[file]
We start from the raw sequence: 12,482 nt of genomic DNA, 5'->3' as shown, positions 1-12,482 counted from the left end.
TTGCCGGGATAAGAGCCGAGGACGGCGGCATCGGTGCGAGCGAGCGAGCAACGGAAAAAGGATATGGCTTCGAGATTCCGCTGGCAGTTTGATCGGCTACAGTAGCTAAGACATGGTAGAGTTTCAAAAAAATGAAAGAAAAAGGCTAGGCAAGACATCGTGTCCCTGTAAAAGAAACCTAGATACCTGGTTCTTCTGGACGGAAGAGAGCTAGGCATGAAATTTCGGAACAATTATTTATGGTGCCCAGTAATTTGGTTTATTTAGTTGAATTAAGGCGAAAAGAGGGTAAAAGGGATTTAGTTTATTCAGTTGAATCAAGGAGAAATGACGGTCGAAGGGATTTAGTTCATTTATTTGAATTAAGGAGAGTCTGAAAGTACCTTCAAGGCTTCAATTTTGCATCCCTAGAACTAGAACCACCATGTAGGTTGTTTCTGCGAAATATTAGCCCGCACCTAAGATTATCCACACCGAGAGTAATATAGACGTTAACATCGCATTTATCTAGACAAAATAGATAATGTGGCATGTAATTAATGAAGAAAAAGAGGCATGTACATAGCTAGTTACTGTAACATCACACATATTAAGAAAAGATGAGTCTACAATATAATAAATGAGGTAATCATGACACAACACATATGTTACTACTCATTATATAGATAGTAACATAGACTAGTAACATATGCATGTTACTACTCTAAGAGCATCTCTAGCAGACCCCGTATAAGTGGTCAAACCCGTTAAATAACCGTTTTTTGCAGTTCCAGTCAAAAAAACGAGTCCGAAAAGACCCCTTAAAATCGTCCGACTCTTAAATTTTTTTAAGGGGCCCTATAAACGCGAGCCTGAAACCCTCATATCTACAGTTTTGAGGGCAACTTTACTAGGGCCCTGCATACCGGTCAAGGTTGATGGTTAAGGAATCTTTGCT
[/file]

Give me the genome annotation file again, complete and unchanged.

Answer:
We start from the raw sequence: 12,482 nt of genomic DNA, 5'->3' as shown, positions 1-12,482 counted from the left end.
TTGCCGGGATAAGAGCCGAGGACGGCGGCATCGGTGCGAGCGAGCGAGCAACGGAAAAAGGATATGGCTTCGAGATTCCGCTGGCAGTTTGATCGGCTACAGTAGCTAAGACATGGTAGAGTTTCAAAAAAATGAAAGAAAAAGGCTAGGCAAGACATCGTGTCCCTGTAAAAGAAACCTAGATACCTGGTTCTTCTGGACGGAAGAGAGCTAGGCATGAAATTTCGGAACAATTATTTATGGTGCCCAGTAATTTGGTTTATTTAGTTGAATTAAGGCGAAAAGAGGGTAAAAGGGATTTAGTTTATTCAGTTGAATCAAGGAGAAATGACGGTCGAAGGGATTTAGTTCATTTATTTGAATTAAGGAGAGTCTGAAAGTACCTTCAAGGCTTCAATTTTGCATCCCTAGAACTAGAACCACCATGTAGGTTGTTTCTGCGAAATATTAGCCCGCACCTAAGATTATCCACACCGAGAGTAATATAGACGTTAACATCGCATTTATCTAGACAAAATAGATAATGTGGCATGTAATTAATGAAGAAAAAGAGGCATGTACATAGCTAGTTACTGTAACATCACACATATTAAGAAAAGATGAGTCTACAATATAATAAATGAGGTAATCATGACACAACACATATGTTACTACTCATTATATAGATAGTAACATAGACTAGTAACATATGCATGTTACTACTCTAAGAGCATCTCTAGCAGACCCCGTATAAGTGGTCAAACCCGTTAAATAACCGTTTTTTGCAGTTCCAGTCAAAAAAACGAGTCCGAAAAGACCCCTTAAAATCGTCCGACTCTTAAATTTTTTTAAGGGGCCCTATAAACGCGAGCCTGAAACCCTCATATCTACAGTTTTGAGGGCAACTTTACTAGGGCCCTGCATACCGGTCAAGGTTGATGGTTAAGGAATCTTTGCT